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The Moral Burden of Dog Tags

Question: What did your\r\nresearch for “The Untold War” consist of? 


Nancy Sherman:\r\nWell, I’m a philosopher, so I was thinking of soldiers in terms of the \r\nmeaning,\r\nthe philosophical meaning of their stories; the emotions and the deep\r\nemotions.  And I interviewed a lot\r\nof soldiers, probably about 30 to 40 soldiers of the current wars \r\nincluding\r\nsome from Bosnia and Vietnam, and my dad, who is a World War II veteran \r\nand I\r\nreally wanted to go beyond just stories about trauma, of which many \r\nsoldiers\r\ndon’t suffer, though of course we know of many who do, but I wanted to \r\ntalk\r\nabout the feelings everyone seems to come home with of trying to make \r\nmoral\r\nsense of what they’ve seen and done, even when they do everything right \r\nby war’s\r\nbest standards.  So, it was talking\r\nabout the moral weight of war, the moral burdens of war.


Question: How did your\r\nfather’s war experience inform your war research?


Nancy Sherman:\r\nWell, my dad actually just died December 15, the days I was putting the \r\nfinal\r\ntouches on the book.  And I always\r\nknew he was a World War II veteran, and a medic.  He\r\n never fired a rifle, or gun, during the war, but always\r\nhad this sense that war was hell and he didn’t want to talk about it \r\nlike many\r\nof his generation, a member of a laconic generation.  And\r\n when he died, I was cleaning out his effects and found\r\nin his pockets his dog tags.  And\r\nhe never told me, and I never asked, and so it was 65 years of carrying \r\nhis dog\r\ntags.  They were an identity to be\r\nsure, but they are also a moral identity, or a moral burden.  And I thought he really carried it\r\nsilently, he thought it wasn’t polite conversation to talk about the \r\nwar.  When I probed, he would say, well\r\naboard the QE1, the Queen Elizabeth 1st, and the Queen Mary, it was a \r\nslaughterhouse.  It was a butcher shop with\r\namputated legs and men that were really, really suffering. \r\n This one would have a leg and that one\r\nwon’t.  And so, it was painful,\r\ntears would come down and I realized that he never wanted to watch \r\nfootage of\r\nthe war, and he wasn’t traumatized, I don’t think.  He\r\n was a very healthy, resilient guy, but if his war was\r\ndifficult it was so for many and I don’t think war should be a private \r\nburden,\r\nwhether it’s a draft war or a volunteer force, or you are National \r\nGuard, or a\r\nmember—well contractors is another story; a complicated story, but both \r\ngoing\r\nout to war as part of the Reserves.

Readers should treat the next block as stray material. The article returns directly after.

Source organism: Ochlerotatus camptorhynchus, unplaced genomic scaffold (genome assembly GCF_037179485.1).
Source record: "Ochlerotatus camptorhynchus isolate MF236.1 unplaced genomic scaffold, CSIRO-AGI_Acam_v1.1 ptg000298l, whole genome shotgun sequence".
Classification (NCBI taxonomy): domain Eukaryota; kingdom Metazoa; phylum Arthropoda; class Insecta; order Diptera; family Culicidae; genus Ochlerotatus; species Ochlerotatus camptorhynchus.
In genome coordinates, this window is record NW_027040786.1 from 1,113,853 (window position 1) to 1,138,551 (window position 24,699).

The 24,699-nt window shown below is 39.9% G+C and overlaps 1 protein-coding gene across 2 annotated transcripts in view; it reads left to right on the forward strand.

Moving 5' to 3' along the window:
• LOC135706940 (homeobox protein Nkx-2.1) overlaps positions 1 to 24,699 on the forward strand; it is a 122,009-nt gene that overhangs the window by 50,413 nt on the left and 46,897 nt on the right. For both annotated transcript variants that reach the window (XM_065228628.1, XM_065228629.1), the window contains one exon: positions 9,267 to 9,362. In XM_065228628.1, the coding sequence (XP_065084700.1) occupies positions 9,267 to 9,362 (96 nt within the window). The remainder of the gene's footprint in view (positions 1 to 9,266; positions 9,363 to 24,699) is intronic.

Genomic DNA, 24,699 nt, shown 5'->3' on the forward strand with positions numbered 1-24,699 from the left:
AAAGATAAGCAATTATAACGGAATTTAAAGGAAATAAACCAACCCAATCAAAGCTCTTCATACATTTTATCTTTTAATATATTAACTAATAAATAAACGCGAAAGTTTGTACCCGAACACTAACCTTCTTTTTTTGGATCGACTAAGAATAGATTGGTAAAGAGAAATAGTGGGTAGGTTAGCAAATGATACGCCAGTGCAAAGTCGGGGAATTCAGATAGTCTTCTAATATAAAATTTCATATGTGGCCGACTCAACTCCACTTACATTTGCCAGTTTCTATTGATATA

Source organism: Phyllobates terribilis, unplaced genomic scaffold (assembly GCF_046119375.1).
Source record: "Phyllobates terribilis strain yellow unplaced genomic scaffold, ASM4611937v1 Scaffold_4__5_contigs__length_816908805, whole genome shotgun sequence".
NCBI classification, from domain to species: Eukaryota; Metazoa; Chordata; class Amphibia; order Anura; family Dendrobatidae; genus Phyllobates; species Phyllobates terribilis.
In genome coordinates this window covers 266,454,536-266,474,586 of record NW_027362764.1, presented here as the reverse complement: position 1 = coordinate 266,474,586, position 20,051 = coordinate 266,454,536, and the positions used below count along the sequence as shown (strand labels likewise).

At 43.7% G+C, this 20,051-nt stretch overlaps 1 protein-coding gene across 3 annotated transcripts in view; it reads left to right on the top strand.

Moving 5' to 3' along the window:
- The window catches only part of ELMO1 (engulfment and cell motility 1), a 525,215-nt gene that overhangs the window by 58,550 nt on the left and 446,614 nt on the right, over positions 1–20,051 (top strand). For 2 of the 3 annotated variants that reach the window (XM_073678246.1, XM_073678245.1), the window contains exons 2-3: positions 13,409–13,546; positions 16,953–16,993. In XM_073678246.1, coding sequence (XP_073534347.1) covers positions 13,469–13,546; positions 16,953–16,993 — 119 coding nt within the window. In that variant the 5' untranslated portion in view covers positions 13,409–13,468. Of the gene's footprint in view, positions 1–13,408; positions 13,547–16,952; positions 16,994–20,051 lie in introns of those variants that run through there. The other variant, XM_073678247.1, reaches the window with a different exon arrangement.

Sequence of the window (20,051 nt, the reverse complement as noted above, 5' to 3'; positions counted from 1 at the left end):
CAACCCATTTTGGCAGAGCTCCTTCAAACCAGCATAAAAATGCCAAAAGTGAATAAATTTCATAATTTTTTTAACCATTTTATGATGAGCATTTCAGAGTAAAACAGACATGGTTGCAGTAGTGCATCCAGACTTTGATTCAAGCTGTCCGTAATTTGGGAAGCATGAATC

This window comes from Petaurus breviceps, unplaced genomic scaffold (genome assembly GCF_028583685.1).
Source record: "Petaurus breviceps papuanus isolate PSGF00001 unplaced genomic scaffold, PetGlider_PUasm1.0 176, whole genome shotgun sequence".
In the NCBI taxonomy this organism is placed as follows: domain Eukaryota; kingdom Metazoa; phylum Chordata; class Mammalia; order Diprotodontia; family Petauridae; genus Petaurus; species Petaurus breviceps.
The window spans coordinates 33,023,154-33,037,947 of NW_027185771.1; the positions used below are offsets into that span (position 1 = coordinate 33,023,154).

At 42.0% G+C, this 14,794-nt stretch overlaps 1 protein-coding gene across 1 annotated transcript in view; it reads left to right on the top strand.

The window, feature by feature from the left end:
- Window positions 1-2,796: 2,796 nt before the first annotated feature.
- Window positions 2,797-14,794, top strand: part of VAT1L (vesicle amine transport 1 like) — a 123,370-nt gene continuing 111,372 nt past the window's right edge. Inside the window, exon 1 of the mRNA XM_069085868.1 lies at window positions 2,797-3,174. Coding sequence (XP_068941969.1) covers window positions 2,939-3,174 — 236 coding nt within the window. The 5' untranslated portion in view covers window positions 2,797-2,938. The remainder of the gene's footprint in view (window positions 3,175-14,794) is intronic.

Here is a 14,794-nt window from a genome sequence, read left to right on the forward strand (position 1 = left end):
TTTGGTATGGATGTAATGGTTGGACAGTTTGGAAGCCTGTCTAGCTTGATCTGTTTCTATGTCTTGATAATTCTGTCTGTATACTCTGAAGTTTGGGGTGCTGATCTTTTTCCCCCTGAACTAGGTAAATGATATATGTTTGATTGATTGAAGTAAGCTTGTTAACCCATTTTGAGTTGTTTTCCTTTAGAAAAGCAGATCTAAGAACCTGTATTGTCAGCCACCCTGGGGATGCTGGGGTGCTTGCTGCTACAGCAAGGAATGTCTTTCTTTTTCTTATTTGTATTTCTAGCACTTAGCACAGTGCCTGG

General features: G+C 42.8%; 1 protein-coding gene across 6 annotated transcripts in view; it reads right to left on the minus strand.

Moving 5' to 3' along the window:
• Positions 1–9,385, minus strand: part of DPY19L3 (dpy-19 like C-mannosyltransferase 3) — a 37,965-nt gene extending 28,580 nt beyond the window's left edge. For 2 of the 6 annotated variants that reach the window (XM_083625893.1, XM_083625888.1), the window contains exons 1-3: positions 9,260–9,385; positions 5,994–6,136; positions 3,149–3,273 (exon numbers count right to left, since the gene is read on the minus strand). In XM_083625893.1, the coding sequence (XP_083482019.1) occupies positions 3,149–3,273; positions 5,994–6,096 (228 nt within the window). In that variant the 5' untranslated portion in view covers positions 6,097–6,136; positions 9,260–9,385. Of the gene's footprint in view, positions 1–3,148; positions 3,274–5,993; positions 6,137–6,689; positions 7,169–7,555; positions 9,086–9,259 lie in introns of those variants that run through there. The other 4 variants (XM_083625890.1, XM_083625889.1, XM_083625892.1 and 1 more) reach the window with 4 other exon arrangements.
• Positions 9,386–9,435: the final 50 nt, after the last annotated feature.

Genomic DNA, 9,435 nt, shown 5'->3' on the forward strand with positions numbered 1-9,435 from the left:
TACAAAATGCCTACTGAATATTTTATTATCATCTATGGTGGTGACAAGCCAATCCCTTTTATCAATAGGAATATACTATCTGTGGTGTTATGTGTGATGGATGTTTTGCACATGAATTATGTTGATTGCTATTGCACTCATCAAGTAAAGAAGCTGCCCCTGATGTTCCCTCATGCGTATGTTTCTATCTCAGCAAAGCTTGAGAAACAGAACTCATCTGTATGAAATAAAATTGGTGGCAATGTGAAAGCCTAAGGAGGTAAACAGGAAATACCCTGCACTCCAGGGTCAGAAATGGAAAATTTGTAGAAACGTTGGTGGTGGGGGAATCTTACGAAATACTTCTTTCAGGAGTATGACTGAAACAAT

So, he was, I think, the unconscious reason, you \r\nmight\r\nsay.  I also have an uncle who\r\nfought in World War II as a Marine, bayonet, Okinawa, really ugly.  And he did suffer PTSD, Post-Traumatic\r\nStress Disorder.  But the book\r\nwasn’t really about psychological injuries that we know about that are \r\nvery\r\nacute.  It’s about the every day\r\nordinary mix of feeling exultant about the battle and exuberant and it’s\r\n the\r\ntime of your life to shine, for some. \r\nAnd that’s the only way that you could go in and be a sniper who \r\nis\r\ndefending himself and his buddies and for victory or survival.  And then also feeling the shame of\r\ndoing what you do when you do it all right.

The "Untold War" author first became interested in the psychology of combat by observing her father’s tight-lipped silence about World War II.

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